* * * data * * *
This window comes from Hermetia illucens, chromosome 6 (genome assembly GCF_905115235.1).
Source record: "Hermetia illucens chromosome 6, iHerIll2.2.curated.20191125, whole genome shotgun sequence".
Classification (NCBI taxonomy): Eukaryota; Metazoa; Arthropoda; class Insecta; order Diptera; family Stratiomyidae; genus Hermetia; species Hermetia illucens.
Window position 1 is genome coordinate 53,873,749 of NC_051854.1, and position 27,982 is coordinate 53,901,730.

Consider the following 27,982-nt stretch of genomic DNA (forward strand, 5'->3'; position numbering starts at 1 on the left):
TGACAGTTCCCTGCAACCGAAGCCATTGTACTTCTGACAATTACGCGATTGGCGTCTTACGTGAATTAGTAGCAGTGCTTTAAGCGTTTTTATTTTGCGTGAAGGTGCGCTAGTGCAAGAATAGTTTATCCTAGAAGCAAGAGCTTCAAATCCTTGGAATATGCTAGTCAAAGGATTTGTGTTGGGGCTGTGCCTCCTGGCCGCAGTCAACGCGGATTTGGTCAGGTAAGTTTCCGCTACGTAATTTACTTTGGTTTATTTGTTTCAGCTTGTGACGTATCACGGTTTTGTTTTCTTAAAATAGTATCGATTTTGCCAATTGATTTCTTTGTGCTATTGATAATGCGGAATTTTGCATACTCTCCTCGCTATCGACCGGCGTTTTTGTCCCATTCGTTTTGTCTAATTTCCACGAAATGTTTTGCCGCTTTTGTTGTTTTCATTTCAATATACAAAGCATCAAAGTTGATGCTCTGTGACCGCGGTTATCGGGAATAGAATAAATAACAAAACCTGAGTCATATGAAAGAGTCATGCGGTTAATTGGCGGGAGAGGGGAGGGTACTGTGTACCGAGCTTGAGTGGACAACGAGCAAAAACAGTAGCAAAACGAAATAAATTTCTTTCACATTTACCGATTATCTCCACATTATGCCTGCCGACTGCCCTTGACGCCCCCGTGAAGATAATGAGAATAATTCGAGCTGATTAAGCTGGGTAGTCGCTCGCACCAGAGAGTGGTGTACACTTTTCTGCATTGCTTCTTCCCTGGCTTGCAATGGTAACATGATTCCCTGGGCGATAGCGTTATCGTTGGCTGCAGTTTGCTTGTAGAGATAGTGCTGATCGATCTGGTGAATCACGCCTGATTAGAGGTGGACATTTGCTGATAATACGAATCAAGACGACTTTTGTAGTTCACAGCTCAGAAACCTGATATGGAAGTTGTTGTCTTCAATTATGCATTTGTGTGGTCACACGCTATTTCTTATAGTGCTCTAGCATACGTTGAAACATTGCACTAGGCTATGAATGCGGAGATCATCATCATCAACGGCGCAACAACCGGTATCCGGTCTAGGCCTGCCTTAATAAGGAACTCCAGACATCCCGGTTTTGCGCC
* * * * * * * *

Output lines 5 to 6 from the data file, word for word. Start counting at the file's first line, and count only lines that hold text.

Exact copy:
Consider the following 27,982-nt stretch of genomic DNA (forward strand, 5'->3'; position numbering starts at 1 on the left):
TGACAGTTCCCTGCAACCGAAGCCATTGTACTTCTGACAATTACGCGATTGGCGTCTTACGTGAATTAGTAGCAGTGCTTTAAGCGTTTTTATTTTGCGTGAAGGTGCGCTAGTGCAAGAATAGTTTATCCTAGAAGCAAGAGCTTCAAATCCTTGGAATATGCTAGTCAAAGGATTTGTGTTGGGGCTGTGCCTCCTGGCCGCAGTCAACGCGGATTTGGTCAGGTAAGTTTCCGCTACGTAATTTACTTTGGTTTATTTGTTTCAGCTTGTGACGTATCACGGTTTTGTTTTCTTAAAATAGTATCGATTTTGCCAATTGATTTCTTTGTGCTATTGATAATGCGGAATTTTGCATACTCTCCTCGCTATCGACCGGCGTTTTTGTCCCATTCGTTTTGTCTAATTTCCACGAAATGTTTTGCCGCTTTTGTTGTTTTCATTTCAATATACAAAGCATCAAAGTTGATGCTCTGTGACCGCGGTTATCGGGAATAGAATAAATAACAAAACCTGAGTCATATGAAAGAGTCATGCGGTTAATTGGCGGGAGAGGGGAGGGTACTGTGTACCGAGCTTGAGTGGACAACGAGCAAAAACAGTAGCAAAACGAAATAAATTTCTTTCACATTTACCGATTATCTCCACATTATGCCTGCCGACTGCCCTTGACGCCCCCGTGAAGATAATGAGAATAATTCGAGCTGATTAAGCTGGGTAGTCGCTCGCACCAGAGAGTGGTGTACACTTTTCTGCATTGCTTCTTCCCTGGCTTGCAATGGTAACATGATTCCCTGGGCGATAGCGTTATCGTTGGCTGCAGTTTGCTTGTAGAGATAGTGCTGATCGATCTGGTGAATCACGCCTGATTAGAGGTGGACATTTGCTGATAATACGAATCAAGACGACTTTTGTAGTTCACAGCTCAGAAACCTGATATGGAAGTTGTTGTCTTCAATTATGCATTTGTGTGGTCACACGCTATTTCTTATAGTGCTCTAGCATACGTTGAAACATTGCACTAGGCTATGAATGCGGAGATCATCATCATCAACGGCGCAACAACCGGTATCCGGTCTAGGCCTGCCTTAATAAGGAACTCCAGACATCCCGGTTTTGCGCC